Culture is very important to the vast majority of Europeans - but the traditional arts succeed in attracting only a minority of those people.
Fascinating Eurobarometer research shows that while ‘the arts’ are the definition of culture in most people's minds, regular core attenders to exhibitions and performances represent a fractional minority of the huge culture market.
Poland emerges as the most cultural nation with 92% of people saying culture is 'personally very important to them'. The UK lags behind with 67% of people agreeing with that statement.
These are quite revealing statistics when you considered that the majority of people said Arts were what came to mind when they think about culture, that 77% of all Europeans feel Culture is important to their lives, and yet attendance, particularly repeat attendance, is very very low. Only 5% of people attend the theatre more then once in a year compared to 46% of people who will watch a cultural television programme. This can give a real insight into the habits of European cultural consumers, and perhaps hint towards the attitudes around active engagement – ie. getting out of the house to partake in culture as opposed to sitting in front of the TV.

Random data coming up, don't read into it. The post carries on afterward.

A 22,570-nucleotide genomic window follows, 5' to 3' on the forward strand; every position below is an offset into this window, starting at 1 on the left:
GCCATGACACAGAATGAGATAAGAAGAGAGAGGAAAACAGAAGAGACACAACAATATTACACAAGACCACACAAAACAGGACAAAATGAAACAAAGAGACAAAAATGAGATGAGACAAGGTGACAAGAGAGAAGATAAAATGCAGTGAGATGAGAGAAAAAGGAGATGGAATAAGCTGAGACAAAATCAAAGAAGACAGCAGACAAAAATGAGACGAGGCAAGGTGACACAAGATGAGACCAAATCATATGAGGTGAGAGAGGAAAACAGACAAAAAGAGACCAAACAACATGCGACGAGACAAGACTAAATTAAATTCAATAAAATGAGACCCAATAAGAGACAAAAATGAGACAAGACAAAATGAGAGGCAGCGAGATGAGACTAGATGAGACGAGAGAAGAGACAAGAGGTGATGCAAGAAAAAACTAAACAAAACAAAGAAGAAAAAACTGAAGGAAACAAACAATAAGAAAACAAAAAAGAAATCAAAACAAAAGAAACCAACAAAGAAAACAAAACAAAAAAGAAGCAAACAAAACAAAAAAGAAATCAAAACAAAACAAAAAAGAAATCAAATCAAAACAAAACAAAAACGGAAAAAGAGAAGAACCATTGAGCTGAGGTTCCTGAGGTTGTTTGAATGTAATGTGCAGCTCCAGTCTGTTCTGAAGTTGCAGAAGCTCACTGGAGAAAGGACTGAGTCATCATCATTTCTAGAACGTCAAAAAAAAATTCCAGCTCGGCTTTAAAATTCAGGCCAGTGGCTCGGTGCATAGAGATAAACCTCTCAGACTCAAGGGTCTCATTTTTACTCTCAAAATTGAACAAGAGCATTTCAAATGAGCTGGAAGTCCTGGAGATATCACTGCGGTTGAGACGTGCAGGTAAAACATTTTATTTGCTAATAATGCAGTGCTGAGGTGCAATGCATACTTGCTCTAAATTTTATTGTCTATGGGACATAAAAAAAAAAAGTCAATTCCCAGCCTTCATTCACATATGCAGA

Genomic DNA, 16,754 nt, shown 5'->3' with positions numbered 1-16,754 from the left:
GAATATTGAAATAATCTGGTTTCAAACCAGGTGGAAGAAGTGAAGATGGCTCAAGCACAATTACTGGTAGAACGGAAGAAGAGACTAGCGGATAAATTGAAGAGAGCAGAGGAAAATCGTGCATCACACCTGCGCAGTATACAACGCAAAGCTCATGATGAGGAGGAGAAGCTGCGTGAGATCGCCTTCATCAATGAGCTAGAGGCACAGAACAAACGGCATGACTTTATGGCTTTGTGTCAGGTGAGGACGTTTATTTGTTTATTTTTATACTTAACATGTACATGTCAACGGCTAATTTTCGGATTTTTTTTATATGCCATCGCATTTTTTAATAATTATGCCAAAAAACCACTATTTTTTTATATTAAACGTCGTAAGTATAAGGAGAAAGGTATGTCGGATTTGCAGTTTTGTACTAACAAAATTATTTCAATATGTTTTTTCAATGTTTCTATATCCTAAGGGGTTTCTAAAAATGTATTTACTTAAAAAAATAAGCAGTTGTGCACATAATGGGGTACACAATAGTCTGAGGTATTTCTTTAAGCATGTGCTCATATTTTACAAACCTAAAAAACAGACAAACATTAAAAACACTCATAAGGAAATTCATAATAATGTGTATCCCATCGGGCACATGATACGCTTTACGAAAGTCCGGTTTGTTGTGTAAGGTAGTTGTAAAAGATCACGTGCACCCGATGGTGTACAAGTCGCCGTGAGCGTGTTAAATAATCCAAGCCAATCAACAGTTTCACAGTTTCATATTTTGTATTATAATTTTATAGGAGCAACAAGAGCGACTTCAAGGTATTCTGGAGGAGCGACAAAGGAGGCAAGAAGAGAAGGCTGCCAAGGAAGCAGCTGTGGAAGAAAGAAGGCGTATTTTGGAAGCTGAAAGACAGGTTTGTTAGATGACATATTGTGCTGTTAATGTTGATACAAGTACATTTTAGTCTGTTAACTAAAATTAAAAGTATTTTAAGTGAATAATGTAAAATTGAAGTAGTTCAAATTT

The survey found that participation was highest among the youngest, more educated and urbanized respondents across the EU. There was a marked decline in participation as people get older.
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